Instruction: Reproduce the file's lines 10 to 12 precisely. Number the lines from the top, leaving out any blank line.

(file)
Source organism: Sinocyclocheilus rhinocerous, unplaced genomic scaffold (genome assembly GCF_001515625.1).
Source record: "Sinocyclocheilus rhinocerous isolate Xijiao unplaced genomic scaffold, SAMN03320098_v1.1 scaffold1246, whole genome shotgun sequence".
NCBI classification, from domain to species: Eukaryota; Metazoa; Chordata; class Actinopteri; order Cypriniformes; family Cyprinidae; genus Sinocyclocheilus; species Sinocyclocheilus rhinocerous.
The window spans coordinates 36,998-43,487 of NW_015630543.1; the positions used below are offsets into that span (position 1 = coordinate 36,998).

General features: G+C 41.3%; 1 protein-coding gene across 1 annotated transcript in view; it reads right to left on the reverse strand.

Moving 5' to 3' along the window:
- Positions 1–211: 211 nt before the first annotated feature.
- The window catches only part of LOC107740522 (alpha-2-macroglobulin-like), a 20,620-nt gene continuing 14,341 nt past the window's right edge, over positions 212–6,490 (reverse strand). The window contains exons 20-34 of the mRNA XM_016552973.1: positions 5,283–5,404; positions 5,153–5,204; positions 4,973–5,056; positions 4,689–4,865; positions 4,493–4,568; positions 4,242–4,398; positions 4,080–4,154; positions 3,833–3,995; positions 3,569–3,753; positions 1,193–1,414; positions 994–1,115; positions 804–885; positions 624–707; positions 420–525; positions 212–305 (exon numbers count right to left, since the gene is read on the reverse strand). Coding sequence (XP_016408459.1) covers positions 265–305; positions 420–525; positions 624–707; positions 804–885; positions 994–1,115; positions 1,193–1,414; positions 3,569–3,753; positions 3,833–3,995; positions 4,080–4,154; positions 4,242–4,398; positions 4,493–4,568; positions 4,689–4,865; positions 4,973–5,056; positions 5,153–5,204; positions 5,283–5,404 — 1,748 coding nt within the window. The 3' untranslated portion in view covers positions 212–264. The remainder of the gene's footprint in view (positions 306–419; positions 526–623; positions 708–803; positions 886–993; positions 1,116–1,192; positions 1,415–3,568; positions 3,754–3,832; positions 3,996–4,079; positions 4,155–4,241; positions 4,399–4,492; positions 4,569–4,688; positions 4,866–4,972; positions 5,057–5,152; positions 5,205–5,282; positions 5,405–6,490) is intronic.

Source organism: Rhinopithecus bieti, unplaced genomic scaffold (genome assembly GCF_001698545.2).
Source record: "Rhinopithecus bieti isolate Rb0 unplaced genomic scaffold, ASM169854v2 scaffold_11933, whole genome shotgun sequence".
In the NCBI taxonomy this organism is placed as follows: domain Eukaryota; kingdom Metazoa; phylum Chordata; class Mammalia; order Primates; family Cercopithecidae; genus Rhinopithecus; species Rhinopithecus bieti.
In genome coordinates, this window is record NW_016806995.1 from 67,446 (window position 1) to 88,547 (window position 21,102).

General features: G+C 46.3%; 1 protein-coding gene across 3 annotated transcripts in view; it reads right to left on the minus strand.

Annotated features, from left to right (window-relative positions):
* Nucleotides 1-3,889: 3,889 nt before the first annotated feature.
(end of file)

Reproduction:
Source record: "Rhinopithecus bieti isolate Rb0 unplaced genomic scaffold, ASM169854v2 scaffold_11933, whole genome shotgun sequence".
In the NCBI taxonomy this organism is placed as follows: domain Eukaryota; kingdom Metazoa; phylum Chordata; class Mammalia; order Primates; family Cercopithecidae; genus Rhinopithecus; species Rhinopithecus bieti.
In genome coordinates, this window is record NW_016806995.1 from 67,446 (window position 1) to 88,547 (window position 21,102).